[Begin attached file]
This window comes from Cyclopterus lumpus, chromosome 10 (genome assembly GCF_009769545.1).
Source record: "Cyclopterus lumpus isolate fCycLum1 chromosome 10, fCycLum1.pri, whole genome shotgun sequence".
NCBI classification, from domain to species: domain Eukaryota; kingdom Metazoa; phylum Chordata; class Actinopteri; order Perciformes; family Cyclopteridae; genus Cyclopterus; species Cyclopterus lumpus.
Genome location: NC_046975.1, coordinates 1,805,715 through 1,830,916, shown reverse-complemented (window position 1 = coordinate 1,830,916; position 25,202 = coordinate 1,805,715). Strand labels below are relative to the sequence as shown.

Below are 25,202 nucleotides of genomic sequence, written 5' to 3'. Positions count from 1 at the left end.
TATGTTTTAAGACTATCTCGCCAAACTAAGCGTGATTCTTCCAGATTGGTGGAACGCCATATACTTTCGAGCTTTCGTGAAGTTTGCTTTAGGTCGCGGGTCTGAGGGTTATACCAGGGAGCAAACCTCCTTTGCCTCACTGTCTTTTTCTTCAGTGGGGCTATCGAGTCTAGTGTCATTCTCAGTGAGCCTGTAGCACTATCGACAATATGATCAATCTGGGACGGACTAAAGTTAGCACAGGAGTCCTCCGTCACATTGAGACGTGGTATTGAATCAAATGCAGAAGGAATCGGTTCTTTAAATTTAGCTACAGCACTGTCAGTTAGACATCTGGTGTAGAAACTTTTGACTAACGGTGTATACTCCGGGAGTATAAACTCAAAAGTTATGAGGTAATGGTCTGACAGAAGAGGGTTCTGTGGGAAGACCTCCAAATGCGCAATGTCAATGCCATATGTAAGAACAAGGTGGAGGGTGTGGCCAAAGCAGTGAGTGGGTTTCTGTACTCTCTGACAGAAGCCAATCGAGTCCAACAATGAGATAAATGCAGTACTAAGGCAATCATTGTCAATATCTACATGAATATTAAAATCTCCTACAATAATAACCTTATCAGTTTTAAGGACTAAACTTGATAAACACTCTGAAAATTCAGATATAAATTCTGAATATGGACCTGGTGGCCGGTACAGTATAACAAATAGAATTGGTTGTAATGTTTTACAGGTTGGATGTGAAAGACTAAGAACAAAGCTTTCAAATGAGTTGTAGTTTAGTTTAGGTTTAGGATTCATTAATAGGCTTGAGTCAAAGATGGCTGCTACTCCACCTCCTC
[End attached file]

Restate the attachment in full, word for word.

This window comes from Cyclopterus lumpus, chromosome 10 (genome assembly GCF_009769545.1).
Source record: "Cyclopterus lumpus isolate fCycLum1 chromosome 10, fCycLum1.pri, whole genome shotgun sequence".
NCBI classification, from domain to species: domain Eukaryota; kingdom Metazoa; phylum Chordata; class Actinopteri; order Perciformes; family Cyclopteridae; genus Cyclopterus; species Cyclopterus lumpus.
Genome location: NC_046975.1, coordinates 1,805,715 through 1,830,916, shown reverse-complemented (window position 1 = coordinate 1,830,916; position 25,202 = coordinate 1,805,715). Strand labels below are relative to the sequence as shown.

Below are 25,202 nucleotides of genomic sequence, written 5' to 3'. Positions count from 1 at the left end.
TATGTTTTAAGACTATCTCGCCAAACTAAGCGTGATTCTTCCAGATTGGTGGAACGCCATATACTTTCGAGCTTTCGTGAAGTTTGCTTTAGGTCGCGGGTCTGAGGGTTATACCAGGGAGCAAACCTCCTTTGCCTCACTGTCTTTTTCTTCAGTGGGGCTATCGAGTCTAGTGTCATTCTCAGTGAGCCTGTAGCACTATCGACAATATGATCAATCTGGGACGGACTAAAGTTAGCACAGGAGTCCTCCGTCACATTGAGACGTGGTATTGAATCAAATGCAGAAGGAATCGGTTCTTTAAATTTAGCTACAGCACTGTCAGTTAGACATCTGGTGTAGAAACTTTTGACTAACGGTGTATACTCCGGGAGTATAAACTCAAAAGTTATGAGGTAATGGTCTGACAGAAGAGGGTTCTGTGGGAAGACCTCCAAATGCGCAATGTCAATGCCATATGTAAGAACAAGGTGGAGGGTGTGGCCAAAGCAGTGAGTGGGTTTCTGTACTCTCTGACAGAAGCCAATCGAGTCCAACAATGAGATAAATGCAGTACTAAGGCAATCATTGTCAATATCTACATGAATATTAAAATCTCCTACAATAATAACCTTATCAGTTTTAAGGACTAAACTTGATAAACACTCTGAAAATTCAGATATAAATTCTGAATATGGACCTGGTGGCCGGTACAGTATAACAAATAGAATTGGTTGTAATGTTTTACAGGTTGGATGTGAAAGACTAAGAACAAAGCTTTCAAATGAGTTGTAGTTTAGTTTAGGTTTAGGATTCATTAATAGGCTTGAGTCAAAGATGGCTGCTACTCCACCTCCTC